In the light of the fact that Luke has proven accurate with so many trivial details, it is nothing but pure anti-supernatural bias to say he’s not telling the truth about the miracles he records. (pg 260)
Lee Strobel, in The Case For Christ, argues along the same lines:
If Luke was so painstakingly accurate in his historical reporting . . . on what logical basis may we assume he was credulous or inaccurate in him reporting of matters that were far more important, not only to him but to others as well? (pg 99)
Is this argument valid? It may be. However, as George H. Smith notes in his book, Atheism: The Case Against God, the apologist who adopts this argument is faced with a dilemma of selectivity: on what basis can the Christian apologist accept the miracle stories of the New Testament, but reject those found in holy texts of other religions? (pg 216).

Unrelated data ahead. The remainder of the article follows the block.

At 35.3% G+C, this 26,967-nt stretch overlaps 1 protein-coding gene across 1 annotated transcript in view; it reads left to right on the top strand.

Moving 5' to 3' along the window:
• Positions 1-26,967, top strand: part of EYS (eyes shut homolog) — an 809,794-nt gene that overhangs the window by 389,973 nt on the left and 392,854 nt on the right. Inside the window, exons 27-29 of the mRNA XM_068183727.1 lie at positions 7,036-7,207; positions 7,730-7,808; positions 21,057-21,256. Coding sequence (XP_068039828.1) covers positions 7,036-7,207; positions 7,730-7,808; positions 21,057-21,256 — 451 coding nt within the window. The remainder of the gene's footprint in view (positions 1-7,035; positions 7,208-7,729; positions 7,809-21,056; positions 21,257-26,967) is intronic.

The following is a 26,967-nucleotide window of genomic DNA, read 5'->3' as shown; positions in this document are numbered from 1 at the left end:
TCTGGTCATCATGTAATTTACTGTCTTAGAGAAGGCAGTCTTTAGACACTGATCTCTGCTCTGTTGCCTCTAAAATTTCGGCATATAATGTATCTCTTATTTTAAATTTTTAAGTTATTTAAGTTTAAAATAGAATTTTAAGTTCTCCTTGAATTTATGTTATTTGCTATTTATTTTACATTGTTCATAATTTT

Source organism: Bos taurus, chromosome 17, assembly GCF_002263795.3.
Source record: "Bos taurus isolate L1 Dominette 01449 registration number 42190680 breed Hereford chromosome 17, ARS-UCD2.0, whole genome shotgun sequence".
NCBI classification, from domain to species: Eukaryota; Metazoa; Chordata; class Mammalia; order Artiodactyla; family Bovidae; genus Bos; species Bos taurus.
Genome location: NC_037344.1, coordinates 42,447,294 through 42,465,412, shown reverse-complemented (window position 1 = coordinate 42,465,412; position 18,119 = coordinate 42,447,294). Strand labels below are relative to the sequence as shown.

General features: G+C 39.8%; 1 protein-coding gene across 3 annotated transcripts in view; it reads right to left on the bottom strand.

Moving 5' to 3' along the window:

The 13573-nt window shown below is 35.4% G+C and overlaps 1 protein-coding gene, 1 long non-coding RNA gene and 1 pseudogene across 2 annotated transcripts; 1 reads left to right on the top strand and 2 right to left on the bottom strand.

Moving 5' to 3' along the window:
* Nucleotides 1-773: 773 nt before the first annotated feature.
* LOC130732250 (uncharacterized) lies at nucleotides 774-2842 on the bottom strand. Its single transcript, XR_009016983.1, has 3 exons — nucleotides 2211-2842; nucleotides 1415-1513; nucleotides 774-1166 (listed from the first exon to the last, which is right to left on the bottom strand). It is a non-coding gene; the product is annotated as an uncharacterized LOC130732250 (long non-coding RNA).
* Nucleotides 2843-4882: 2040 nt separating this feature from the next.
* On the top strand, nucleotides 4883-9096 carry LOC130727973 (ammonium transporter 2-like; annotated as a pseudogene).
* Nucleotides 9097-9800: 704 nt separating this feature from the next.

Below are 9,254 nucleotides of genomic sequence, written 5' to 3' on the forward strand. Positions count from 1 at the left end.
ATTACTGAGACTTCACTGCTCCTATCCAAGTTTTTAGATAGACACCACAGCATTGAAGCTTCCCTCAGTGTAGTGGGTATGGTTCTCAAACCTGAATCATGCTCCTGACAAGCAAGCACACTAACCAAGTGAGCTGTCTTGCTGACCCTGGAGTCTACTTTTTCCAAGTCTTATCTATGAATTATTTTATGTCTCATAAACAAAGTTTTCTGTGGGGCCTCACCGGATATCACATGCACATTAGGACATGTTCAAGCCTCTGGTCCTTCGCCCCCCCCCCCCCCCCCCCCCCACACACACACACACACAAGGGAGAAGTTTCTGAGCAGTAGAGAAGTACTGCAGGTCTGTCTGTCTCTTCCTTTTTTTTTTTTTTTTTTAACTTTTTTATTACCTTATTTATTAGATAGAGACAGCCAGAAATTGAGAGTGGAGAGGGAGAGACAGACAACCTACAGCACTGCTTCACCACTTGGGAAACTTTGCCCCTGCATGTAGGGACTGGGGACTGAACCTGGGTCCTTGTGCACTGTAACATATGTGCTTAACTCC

On this site, a good example is mentioned. Joseph Smith, the founder of the Mormon Church, recorded his revelations and life story in The Pearl of Great Price (see here). Within this book there are many historical facts that can be verified to be true. For example, it can be verified that Joseph Smith was born on December 23, 1805; that the Mormon Church was organised in 1830; that there is a place called Sharon in Windsor County, Vermount; etc. However, Smith also claims in this book that he was visited by God and Jesus, and that the angel Moroni gave him golden plates on which the Book of Mormon was written.
The Pearl of Great Price contains many historical claims that can be verified as true. Does this mean that we should believe everything contained within the book? According to the logic of Geisler, Turek and Strobel, we should. If we don’t, we – Geisler, Turek and Strobel included – will be exhibiting ‘anti-supernatural bias’.
If Christian apologists accept the miracle stories from the New Testament, but reject the miracle accounts from other religions, then what objective criteria are they using to distinguish between fictional miracles and those worthy of belief?